Wednesday, June 08, 2011

National Study Gives Parents an Urgent Topic for Discussion

By Kimberly Dennis, M.D.
Medical Director of Timberline Knolls Residential Treatment Center

Would you know if your teen was struggling with an eating disorder? About 525,000 U.S. teenagers are, and many also have other serious emotional health issues, including suicidal thoughts, according to results of a survey of more than 10,000 teens published in the Archives of General Psychiatry. More commonly reported by the teens than anorexia (55,000 teens) or bulimia (170,000 teens) was binge eating disorder (300,000 teens), the symptoms of which may be harder for parents to spot.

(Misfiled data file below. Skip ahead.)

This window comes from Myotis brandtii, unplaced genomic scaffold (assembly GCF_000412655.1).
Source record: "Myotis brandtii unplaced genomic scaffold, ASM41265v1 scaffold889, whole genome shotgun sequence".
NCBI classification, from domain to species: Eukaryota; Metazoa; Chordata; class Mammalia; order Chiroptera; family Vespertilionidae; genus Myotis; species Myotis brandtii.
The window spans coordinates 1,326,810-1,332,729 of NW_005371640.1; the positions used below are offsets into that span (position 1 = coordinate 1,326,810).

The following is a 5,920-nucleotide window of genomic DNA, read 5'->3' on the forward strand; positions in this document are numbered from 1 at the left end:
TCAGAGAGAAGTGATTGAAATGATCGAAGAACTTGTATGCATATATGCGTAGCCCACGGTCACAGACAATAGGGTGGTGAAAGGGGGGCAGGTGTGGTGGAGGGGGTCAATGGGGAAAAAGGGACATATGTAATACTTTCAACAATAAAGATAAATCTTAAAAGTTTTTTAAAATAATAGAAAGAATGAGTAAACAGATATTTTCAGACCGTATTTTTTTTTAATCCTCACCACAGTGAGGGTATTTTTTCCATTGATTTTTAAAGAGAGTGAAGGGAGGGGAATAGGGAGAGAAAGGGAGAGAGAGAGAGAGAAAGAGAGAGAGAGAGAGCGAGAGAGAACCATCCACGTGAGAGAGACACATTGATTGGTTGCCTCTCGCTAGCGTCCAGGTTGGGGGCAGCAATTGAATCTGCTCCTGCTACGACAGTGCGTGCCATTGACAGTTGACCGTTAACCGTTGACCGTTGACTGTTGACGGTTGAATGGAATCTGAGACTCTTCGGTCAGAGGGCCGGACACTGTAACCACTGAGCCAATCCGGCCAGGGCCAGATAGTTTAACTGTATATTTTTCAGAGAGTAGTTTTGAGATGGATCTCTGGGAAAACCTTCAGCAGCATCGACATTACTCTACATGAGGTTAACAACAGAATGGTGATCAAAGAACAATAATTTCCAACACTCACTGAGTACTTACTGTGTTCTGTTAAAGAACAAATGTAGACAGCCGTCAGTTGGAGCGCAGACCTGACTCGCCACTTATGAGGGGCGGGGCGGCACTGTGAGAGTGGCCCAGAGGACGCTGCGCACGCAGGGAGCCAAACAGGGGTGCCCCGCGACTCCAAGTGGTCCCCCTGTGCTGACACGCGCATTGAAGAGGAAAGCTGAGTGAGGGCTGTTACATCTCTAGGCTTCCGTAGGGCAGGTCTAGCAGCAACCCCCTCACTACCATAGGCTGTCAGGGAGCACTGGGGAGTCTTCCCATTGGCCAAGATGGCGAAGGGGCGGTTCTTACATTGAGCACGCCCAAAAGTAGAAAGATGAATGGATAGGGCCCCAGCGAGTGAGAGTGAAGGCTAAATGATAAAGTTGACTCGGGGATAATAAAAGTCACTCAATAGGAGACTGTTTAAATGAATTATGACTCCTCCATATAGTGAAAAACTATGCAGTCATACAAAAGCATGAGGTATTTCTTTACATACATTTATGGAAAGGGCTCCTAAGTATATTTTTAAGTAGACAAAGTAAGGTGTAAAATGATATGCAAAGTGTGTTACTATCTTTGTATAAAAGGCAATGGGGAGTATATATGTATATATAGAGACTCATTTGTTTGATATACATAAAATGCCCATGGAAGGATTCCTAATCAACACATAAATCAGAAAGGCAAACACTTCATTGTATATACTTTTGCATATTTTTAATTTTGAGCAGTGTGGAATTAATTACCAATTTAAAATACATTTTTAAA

The present study is the largest and most comprehensive analysis of eating disorders in the U.S. to date, including nationally representative data on 10,123 teens aged 13 to 18. Binge-eating was the most common disorder, affecting more than 1.6 percent of the teens studied; 0.9 percent suffer bulimia; and 0.3 percent anorexia. Overall, three percent had a lifetime prevalence of one of the disorders. Another three percent experienced troubling symptoms of disordered eating, but not full-fledged eating disorders... Read More

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